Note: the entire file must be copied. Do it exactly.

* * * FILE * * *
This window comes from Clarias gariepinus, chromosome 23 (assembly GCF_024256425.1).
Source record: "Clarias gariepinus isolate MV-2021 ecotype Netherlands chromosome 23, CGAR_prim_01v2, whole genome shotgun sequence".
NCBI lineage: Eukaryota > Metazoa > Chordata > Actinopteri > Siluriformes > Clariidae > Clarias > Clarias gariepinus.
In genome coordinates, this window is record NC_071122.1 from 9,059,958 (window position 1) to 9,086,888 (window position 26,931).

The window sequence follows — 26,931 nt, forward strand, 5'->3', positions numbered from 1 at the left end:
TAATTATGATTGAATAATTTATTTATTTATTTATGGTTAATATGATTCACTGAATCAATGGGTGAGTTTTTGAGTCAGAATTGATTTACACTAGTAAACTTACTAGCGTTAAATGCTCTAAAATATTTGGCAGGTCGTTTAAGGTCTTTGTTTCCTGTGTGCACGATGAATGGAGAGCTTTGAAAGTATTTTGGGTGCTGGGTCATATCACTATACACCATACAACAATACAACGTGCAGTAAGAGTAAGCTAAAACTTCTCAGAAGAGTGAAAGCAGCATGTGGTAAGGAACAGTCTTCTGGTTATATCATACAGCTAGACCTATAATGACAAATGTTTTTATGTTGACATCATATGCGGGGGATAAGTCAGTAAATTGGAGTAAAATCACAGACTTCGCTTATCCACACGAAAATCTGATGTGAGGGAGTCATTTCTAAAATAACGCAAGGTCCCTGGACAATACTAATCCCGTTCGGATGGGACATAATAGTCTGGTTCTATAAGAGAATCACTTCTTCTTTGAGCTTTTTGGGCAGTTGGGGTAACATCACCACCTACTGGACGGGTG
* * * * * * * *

This window comes from Clarias gariepinus, chromosome 23 (assembly GCF_024256425.1).
Source record: "Clarias gariepinus isolate MV-2021 ecotype Netherlands chromosome 23, CGAR_prim_01v2, whole genome shotgun sequence".
NCBI lineage: Eukaryota > Metazoa > Chordata > Actinopteri > Siluriformes > Clariidae > Clarias > Clarias gariepinus.
In genome coordinates, this window is record NC_071122.1 from 9,059,958 (window position 1) to 9,086,888 (window position 26,931).

The window sequence follows — 26,931 nt, forward strand, 5'->3', positions numbered from 1 at the left end:
TAATTATGATTGAATAATTTATTTATTTATTTATGGTTAATATGATTCACTGAATCAATGGGTGAGTTTTTGAGTCAGAATTGATTTACACTAGTAAACTTACTAGCGTTAAATGCTCTAAAATATTTGGCAGGTCGTTTAAGGTCTTTGTTTCCTGTGTGCACGATGAATGGAGAGCTTTGAAAGTATTTTGGGTGCTGGGTCATATCACTATACACCATACAACAATACAACGTGCAGTAAGAGTAAGCTAAAACTTCTCAGAAGAGTGAAAGCAGCATGTGGTAAGGAACAGTCTTCTGGTTATATCATACAGCTAGACCTATAATGACAAATGTTTTTATGTTGACATCATATGCGGGGGATAAGTCAGTAAATTGGAGTAAAATCACAGACTTCGCTTATCCACACGAAAATCTGATGTGAGGGAGTCATTTCTAAAATAACGCAAGGTCCCTGGACAATACTAATCCCGTTCGGATGGGACATAATAGTCTGGTTCTATAAGAGAATCACTTCTTCTTTGAGCTTTTTGGGCAGTTGGGGTAACATCACCACCTACTGGACGGGTG